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menuAmerican Social History Project  ·    Center for Media and Learning

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Thomas Jefferson Decries Slavery in a Draft of the Declaration of Independence

The passage below was included in Thomas Jefferson's first draft of the Declaration of Independence as one of the grievances against King George III of England. Jefferson, a slave owner himself, later wrote in his autobiography that this passage [...]

Making Sense of Evidence: The African Burial Ground

The reports on the archeology, history, and skeletal remains of the African Burial Grounds present a more complex picture of 18th-century colonial New York than has been presented in textbooks. The reports also leave many questions unanswered, [...]

An 18th Century Bill of Sale for a Slave and Her Child

This is a transcription of a bill of sale for a slave woman and her child that took place on Long Island in 1716. In the transaction, a woman named Francis and her two-year-old daughter Hannah are sold by William Willis of Hempstead to David Seaman [...]

Democrats Outline their 1856 Party Platform

In an attempt to settle sectional conflicts about the expansion of slavery, Congress passed the Kansas-Nebraska Act in 1854. The act stated that the residents of Kansas and Nebraska, rather than the federal government, would determine the legality [...]

The Emancipation Proclamation (Excerpt)

In addition to abolishing slavery in the rebellious Confederate states on January 1, 1863, Lincoln's Proclamation announced that the Union Army and Navy would accept black men in their ranks. Nearly 200,000 African Americans joined Union forces by [...]

A Slave Song Asserts "We'll Soon Be Free"

Within the strict and often violent boundaries of enslavement, African Americans drew strength and identity from spiritual beliefs and practices, which included singing the songs that became known as "spirituals." This spiritual was published [...]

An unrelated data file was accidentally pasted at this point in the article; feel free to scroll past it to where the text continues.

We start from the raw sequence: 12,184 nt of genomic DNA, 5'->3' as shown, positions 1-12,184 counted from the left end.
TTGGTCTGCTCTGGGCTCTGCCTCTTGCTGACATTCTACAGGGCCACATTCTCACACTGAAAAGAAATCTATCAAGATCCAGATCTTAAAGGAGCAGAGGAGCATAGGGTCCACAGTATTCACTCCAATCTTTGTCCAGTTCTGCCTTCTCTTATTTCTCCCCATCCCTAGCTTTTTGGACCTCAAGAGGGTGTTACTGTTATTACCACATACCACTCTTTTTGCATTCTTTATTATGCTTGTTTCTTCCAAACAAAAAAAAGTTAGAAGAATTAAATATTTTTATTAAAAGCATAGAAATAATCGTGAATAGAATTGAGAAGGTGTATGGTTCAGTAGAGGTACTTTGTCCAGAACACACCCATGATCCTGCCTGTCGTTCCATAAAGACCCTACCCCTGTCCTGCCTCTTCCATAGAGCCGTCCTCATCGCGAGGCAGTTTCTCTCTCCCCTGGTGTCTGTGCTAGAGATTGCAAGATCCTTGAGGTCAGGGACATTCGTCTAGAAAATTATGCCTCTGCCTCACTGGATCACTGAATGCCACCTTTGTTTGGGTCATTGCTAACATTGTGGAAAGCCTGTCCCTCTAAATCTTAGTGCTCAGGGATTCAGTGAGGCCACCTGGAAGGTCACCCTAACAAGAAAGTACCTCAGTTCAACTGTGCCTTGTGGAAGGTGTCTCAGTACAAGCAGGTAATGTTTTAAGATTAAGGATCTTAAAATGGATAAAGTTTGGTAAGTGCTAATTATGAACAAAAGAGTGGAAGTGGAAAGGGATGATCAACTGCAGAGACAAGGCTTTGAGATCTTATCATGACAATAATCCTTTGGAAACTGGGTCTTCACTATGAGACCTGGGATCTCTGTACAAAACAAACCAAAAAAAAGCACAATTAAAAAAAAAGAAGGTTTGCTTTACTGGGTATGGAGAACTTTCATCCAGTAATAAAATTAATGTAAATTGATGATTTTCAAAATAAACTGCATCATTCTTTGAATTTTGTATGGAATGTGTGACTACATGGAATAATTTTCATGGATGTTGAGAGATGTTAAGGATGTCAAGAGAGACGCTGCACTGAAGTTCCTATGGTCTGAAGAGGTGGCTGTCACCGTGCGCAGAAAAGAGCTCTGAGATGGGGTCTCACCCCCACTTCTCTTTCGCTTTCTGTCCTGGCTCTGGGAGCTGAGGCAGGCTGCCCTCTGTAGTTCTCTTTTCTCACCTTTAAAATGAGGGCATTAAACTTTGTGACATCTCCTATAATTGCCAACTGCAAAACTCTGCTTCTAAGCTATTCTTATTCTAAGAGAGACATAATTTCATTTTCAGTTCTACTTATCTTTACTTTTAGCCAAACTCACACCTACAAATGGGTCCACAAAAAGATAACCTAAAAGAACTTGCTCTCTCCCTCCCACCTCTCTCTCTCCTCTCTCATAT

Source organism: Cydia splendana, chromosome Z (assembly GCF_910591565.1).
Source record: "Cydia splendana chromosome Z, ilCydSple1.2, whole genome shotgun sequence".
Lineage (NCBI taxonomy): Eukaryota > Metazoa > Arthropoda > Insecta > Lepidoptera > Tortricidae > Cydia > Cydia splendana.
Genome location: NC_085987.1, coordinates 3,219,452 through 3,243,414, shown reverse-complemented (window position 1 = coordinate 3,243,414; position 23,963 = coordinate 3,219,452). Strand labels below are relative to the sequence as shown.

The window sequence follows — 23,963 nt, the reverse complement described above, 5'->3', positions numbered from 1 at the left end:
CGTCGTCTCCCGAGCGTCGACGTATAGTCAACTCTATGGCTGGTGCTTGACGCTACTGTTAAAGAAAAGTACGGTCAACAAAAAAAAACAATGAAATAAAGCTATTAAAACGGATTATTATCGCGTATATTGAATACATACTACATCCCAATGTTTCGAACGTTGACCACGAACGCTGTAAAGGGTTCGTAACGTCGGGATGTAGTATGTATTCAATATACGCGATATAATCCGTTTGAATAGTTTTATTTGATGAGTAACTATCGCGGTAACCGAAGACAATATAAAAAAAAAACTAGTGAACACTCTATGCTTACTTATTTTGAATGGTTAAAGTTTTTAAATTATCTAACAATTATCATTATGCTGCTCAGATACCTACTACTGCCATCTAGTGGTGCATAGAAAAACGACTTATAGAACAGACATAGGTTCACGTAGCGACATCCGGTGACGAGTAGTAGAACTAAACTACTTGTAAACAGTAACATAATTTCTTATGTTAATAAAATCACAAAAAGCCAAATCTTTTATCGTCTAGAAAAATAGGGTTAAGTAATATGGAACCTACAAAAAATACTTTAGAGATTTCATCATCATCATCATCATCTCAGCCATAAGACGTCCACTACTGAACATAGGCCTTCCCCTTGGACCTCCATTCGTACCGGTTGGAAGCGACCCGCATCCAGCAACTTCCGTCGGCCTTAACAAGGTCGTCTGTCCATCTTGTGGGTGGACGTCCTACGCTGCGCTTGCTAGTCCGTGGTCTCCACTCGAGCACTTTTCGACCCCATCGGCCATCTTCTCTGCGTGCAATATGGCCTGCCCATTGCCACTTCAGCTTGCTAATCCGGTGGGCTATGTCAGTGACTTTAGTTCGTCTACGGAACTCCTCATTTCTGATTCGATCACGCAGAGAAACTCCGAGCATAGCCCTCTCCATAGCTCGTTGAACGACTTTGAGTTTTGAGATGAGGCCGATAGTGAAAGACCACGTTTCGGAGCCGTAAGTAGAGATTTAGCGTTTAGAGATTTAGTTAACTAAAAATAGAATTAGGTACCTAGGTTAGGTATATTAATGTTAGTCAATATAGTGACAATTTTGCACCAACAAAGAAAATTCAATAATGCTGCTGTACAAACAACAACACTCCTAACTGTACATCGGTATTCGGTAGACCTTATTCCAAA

"Deep River"

Both the author and original date of "Deep River" are unknown, as is usually the case with slave songs. It was first published in a collection entitled Slave Songs of the United States (New York: A. Simpson & Co., 1867). The compilers of this [...]

"Go Down, Moses"

This song was originally published as "O! Let My People Go: The Song of the Contrabands." Though it is generally thought of as a spiritual, it was first recorded as sheet music after having been heard as a rallying cry for the ex-slaves at Fort [...]

"Many Thousand Go"

Both the author and original date of "Many Thousand Go" are unknown, as is usually the case with slave songs. It was first published in a collection entitled Slave Songs of the United States (New York: A. Simpson & Co., 1867). The compilers of [...]

Item Type: Music/Song
Colonial Virginia Laws on Slavery and Servitude

From the earliest days of the Virginia colony, laws governing the ownership of slaves were put in place to define the legal status of slaves and their masters and regulate interactions between them. In this series of laws dating from 1639 to 1705, [...]

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